I just watched a video on this topic. I've been learning Japanese for roughly 2 years now and it still confuses me. I need some clarifications. What I've been able to establish is:

  1. don't use の in genuine questions because it comes off... weird? It shows a surprise. You'd rather say なにしてる? rather than なにしてるの? and that applies basically to any question.
  2. don't use んだ?in questions if you're a woman. Sounds rough. Use の or んですか
  3. use の and んだ/です to express "because..." without actually saying the actual word から. Usually in answer to なんで/どうした
    3.5 When you ask questions with なんで/どうした add の/んですか?to sound more natural. Don't use んだ?if you're a female.
  4. んだ + けど (ですが) sets up the context for what we really want our speaker to pay attention to. The second sentences is more important. Can be translated as "and." You can ask questions with it too.
  5. んだ/です can work as a new topic starter. "So...I did this or that" you want to be questioned about it/talk about it/brag about it even?
  6. Don't state facts with んだ/です "I bought a new car." Simple fact. Nothing interesting to it.
  7. logical assumptions. "oh, I see, so.. you're an anime fan" (The person keeps talking about it hence my assumption)

Am I correct? Is there anything else to it? I'm pretty sure it all hinges on context (like pretty much everything). Also, is the tone of my voice also important here?

One more question. I've encountered ゲームを買うんじゃなかった translated as "I shouldn't have bought the game" Is んじゃなかった a negation of んです?it really confuses me.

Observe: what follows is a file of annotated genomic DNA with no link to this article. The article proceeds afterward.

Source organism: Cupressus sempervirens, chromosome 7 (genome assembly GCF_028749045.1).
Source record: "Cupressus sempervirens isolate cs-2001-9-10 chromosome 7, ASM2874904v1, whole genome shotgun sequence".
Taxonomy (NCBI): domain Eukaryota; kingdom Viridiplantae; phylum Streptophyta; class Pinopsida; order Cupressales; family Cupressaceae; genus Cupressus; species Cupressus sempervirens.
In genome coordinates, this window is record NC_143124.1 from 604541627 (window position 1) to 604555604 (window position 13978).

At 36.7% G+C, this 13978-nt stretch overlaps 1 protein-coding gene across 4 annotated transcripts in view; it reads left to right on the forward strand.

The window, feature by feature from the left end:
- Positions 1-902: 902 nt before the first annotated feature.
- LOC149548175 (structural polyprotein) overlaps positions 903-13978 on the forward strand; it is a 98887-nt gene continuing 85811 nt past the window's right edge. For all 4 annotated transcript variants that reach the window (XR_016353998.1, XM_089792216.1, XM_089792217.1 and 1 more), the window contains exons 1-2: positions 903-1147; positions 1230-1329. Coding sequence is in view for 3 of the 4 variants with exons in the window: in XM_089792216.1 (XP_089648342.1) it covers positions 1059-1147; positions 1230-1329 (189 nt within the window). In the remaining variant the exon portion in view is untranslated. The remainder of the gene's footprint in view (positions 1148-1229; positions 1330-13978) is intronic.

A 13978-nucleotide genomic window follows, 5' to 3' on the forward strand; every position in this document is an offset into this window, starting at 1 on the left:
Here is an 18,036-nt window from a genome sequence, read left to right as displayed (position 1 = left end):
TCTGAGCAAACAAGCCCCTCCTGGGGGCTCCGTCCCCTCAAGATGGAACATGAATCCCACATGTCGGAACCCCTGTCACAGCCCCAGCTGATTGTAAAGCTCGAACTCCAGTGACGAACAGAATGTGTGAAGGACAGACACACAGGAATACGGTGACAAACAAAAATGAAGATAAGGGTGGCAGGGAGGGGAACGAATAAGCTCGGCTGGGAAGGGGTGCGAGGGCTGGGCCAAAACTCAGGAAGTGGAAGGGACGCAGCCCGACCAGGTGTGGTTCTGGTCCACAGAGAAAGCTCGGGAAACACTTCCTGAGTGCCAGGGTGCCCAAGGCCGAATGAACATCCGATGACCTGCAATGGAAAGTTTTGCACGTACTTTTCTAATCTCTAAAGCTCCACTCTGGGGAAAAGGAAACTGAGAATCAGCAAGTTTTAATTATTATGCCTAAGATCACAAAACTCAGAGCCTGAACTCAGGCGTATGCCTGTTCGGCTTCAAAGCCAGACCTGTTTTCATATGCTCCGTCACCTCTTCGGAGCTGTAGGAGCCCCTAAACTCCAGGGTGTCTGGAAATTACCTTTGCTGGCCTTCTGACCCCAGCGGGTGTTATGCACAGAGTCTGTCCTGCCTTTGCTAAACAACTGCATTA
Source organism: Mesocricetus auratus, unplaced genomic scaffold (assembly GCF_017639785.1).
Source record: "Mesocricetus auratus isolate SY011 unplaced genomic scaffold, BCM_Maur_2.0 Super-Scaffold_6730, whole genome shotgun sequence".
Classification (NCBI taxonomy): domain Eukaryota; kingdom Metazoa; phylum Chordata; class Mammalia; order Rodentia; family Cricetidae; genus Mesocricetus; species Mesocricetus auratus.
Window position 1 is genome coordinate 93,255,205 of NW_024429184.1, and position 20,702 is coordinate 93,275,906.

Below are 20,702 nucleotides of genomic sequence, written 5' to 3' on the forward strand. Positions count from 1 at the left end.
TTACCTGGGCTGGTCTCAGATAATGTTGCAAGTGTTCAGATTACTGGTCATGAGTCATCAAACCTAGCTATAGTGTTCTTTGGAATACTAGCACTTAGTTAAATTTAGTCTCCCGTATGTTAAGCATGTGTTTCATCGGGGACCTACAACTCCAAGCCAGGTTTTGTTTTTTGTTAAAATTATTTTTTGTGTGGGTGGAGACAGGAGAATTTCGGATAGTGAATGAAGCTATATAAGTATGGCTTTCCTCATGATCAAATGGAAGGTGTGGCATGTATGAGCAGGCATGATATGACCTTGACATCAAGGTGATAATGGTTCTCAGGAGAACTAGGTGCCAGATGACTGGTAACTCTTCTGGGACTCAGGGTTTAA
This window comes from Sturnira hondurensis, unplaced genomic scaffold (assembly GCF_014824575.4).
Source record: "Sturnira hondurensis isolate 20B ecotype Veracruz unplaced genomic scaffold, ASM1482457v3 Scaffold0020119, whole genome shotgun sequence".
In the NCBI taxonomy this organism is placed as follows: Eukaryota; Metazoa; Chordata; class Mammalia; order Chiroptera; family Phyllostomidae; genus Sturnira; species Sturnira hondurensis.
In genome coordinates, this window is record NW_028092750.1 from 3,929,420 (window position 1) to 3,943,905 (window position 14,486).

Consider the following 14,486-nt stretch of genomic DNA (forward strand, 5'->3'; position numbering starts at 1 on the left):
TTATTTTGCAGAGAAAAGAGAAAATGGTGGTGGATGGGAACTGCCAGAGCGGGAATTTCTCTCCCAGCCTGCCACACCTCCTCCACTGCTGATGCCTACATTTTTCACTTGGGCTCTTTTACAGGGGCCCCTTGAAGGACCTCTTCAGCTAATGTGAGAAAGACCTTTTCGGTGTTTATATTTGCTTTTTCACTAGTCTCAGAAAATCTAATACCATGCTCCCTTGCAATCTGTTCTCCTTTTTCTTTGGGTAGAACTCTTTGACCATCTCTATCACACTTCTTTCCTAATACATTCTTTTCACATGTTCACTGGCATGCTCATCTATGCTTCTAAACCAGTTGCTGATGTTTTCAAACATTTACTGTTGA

Wouldn't it mean "It was because I didn't buy the game"


2 Answers 2


Explanatory-の is a very big topic and it's impossible to cover everything in a single question, but your explanation seems OK to me for the most part. But let me comment on some of your statements.

You'd rather say なにしてる? rather than なにしてるの? and that applies basically to any question.

I'm not sure what you mean by "genuine", but "なにしてる?" sounds fairly blunt and oppressing to me. It's almost like "What are you doing!?" yelled at a thief you just witnessed at your home. "なにしてるの?" is much more common. This is the most relevant question I could find: The real meaning of の when asking a question

don't use んだ? in questions if you're a woman. Sounds rough.

This may be an over-simplification. んだ in a "wh"-question is indeed fairly rough, and even male speakers do not usually use it in reality (see above). Perhaps んだよ is more acceptable, but it's still rough and uncommon. On the other hand, strong or military female speakers sometimes use んだ in fiction. And んだ in a yes-no type question is like friendly "huh?", and it can be safely used regardless of sex (e.g. 知ってたんだ? = "(Oh,) You knew it?").



This is the inversion of saying 'what are you doing?'
あなたは何をしていますか? > あなたのしていることは何ですか? > 何をしているの
> this arrow means 'from-to' or 'made of'

の - particle sounds feminine in general.
のだ - sounds masculine in most of the cases and also んだ is a euphonic change.
んじゃ - is a sake of euphony of のでは

んだ is often used in Tohoku dialect, this is from そうだ but they merely open their lips due to the cold climate, it became so.

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